The present invention relates to a light mixing homogenizer for mixing a plurality of Gaussian profile light beams to form a single output light beam having a desired wavelength and color. In one preferred form the apparatus comprises a first tubular element that receives a first Gaussian profile light beam at an input end thereof and passes the first light beam to an output end thereof. Interfaced to the first tubular member is a second tubular member for receiving a second input Gaussian profile light beam. The second tubular member includes an optical component that projects into an interior area of the first tubular member intermediate the input and output ends of the first tubular member. The optical element includes a first surface which is reflected and a second, opposite surface that is transmissive. The second Gaussian profile light beam passing through the second tubular member is reflected by the optical element towards the output end of the first tubular member. The first Gaussian profile light beam passes through the optical element to mix within the first tubular member with the second Gaussian profile light beam. At the output of the first tubular member, a homogenized output beam is produced having a top hat profile. The output beam is essentially the sum of the first and second Gaussian profile light beams.

In one preferred implementation, the second tubular element includes a mirror and hex tube subassembly in which the mirror is secured to one end of the hex tube subassembly. The hex tube subassembly is slidably received in an outer hex tube that is interfaced to an opening in the first tubular member. The mirror is positioned at a 45° angle relative to a longitudinal axis extending through the first tubular member.

In an alternative preferred embodiment a third tubular member is interfaced to the first tubular member intermediate the input and output ends of the first tubular member. The third tubular member is identical in construction to the second tubular member. With this embodiment, three Gaussian profile input light beams can be mixed within the first tubular member to form a top hat profile homogenized output beam having a top hat profile.

The various preferred embodiments provide a light mixing apparatus that is economical to construct, more robust than previously developed light mixing devices, and which can mix a plurality of Gaussian profile input beams to provide an output beam having a desired wavelength and color, as well as the desired top hat profile.

The features, functions, and advantages can be achieved independently in various embodiments of the present inventions or may be combined in yet other embodiments.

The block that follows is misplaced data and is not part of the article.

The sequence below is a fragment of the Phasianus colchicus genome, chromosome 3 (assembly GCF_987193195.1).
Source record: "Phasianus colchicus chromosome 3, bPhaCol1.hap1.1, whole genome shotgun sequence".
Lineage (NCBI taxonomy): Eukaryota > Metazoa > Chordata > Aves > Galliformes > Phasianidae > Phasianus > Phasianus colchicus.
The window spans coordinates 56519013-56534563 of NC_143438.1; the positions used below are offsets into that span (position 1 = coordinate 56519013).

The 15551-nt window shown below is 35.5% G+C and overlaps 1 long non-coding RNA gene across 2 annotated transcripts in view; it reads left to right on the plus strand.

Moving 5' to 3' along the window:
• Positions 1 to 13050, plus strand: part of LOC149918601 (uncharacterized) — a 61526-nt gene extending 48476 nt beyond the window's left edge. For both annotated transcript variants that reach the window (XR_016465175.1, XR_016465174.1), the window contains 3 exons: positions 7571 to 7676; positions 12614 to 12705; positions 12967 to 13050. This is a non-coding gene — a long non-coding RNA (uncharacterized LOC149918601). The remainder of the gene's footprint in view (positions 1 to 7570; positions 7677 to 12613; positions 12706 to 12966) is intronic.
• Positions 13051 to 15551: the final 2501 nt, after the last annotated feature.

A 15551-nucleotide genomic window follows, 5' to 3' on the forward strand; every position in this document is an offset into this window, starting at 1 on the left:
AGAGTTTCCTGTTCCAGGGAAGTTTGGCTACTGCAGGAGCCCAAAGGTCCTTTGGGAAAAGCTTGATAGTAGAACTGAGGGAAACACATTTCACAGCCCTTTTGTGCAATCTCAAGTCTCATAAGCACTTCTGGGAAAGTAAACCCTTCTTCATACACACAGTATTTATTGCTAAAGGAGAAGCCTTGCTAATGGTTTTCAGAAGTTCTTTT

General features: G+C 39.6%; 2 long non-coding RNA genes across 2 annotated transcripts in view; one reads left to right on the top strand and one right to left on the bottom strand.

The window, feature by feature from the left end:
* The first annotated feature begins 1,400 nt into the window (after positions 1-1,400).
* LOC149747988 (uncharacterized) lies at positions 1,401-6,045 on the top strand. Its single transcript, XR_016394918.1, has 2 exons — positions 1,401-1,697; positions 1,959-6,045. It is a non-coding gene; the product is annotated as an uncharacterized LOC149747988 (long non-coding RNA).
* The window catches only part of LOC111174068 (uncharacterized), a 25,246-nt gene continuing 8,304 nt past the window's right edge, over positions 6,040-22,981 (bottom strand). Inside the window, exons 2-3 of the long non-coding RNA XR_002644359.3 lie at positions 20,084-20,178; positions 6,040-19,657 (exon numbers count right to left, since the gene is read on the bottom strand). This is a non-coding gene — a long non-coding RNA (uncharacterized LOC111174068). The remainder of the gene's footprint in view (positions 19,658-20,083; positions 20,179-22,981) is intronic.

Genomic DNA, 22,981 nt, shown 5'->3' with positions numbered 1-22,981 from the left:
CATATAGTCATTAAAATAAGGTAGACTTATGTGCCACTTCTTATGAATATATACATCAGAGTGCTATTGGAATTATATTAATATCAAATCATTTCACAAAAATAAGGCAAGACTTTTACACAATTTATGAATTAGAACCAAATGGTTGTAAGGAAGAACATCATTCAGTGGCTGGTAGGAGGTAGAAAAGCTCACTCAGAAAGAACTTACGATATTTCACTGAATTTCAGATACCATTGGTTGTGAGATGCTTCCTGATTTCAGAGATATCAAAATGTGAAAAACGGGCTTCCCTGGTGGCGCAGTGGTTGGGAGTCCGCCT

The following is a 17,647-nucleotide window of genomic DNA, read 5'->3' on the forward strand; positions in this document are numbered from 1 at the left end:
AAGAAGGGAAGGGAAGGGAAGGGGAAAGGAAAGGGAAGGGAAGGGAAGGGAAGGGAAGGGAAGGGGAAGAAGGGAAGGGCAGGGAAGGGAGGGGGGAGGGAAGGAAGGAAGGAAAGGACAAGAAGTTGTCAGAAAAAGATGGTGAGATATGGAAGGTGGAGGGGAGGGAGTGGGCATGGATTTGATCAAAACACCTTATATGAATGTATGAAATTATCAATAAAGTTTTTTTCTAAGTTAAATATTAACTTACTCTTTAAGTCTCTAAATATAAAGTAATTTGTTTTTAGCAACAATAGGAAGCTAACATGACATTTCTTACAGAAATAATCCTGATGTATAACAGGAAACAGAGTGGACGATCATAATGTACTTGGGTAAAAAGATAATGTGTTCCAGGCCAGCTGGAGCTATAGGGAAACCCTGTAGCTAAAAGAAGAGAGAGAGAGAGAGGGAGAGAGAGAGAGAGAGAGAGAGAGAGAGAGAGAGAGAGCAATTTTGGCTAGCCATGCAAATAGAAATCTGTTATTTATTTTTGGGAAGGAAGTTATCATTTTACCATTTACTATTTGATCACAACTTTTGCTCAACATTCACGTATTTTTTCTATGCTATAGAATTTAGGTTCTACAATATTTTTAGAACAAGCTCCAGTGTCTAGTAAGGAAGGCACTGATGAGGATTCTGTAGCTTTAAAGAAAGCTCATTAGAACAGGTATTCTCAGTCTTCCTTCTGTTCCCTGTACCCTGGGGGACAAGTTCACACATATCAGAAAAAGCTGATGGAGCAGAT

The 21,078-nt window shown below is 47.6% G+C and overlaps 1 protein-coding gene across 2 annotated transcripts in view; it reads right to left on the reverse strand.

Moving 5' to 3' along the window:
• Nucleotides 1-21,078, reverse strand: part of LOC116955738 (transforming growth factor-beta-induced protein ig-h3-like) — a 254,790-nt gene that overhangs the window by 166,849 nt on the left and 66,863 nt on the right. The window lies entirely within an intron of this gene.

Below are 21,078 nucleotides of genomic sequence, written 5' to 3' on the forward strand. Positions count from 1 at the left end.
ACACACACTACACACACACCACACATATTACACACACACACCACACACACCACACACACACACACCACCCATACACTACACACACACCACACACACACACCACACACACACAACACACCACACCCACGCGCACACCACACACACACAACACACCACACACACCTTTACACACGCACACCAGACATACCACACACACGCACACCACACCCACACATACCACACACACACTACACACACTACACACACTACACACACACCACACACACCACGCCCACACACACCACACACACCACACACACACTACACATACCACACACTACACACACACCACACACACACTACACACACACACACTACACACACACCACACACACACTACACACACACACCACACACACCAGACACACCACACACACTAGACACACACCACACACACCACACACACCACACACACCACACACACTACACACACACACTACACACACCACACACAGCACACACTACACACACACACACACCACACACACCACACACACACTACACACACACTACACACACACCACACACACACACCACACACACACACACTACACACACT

BRIEF DESCRIPTION OF THE DRAWINGS

The present invention will become more fully understood from the detailed description and the accompanying drawings, wherein:

FIG. 1 a is a side view of a light source entering a homogenizer tube used with a light mixing system of the present invention;

FIG. 1 b is a side view of the homogenizer tube of FIG. 1 and also showing a light source as a “Gaussian” profile light beam and the light beam as a “top hat” profile output beam;

FIG. 2 is a cross-sectional view of a mandrel with multiple layers of metallic coating;

FIG. 3 shows an example of a Gaussian distribution profile from a light source such as that shown in FIG. 1;

FIG. 4 shows a top hat profile of homogenized light output from the tube of FIG. 1;

FIG. 5 illustrates a light mixing apparatus in accordance with a preferred embodiment of the present invention;

FIG. 5 a is a side view of the tubular subassembly shown in FIG. 5;

FIG. 6 is a side view of the apparatus of FIG. 5 revealing the optical components disposed within the tubular member and the manner in which the Gaussian profile input light beams are directed within the first tubular member; and

FIG. 7 is a view of an alternative preferred embodiment illustrating a second homogenizer tube disposed non-perpendicular to a first homogenizer tube.

DETAILED DESCRIPTION OF THE PREFERRED EMBODIMENTS

The following description of the preferred embodiment(s) is merely exemplary in nature and is in no way intended to limit the invention, its application, or uses.

To provide a more thorough understanding of the operation of the preferred embodiments of the present invention, a discussion of the operation of the homogenizer tube used with the various preferred embodiments will be provided first. The homogenizer tube is disclosed in U.S. patent application Ser. No. 10/744,922, filed Dec. 23, 2003, and incorporated by reference into the present application.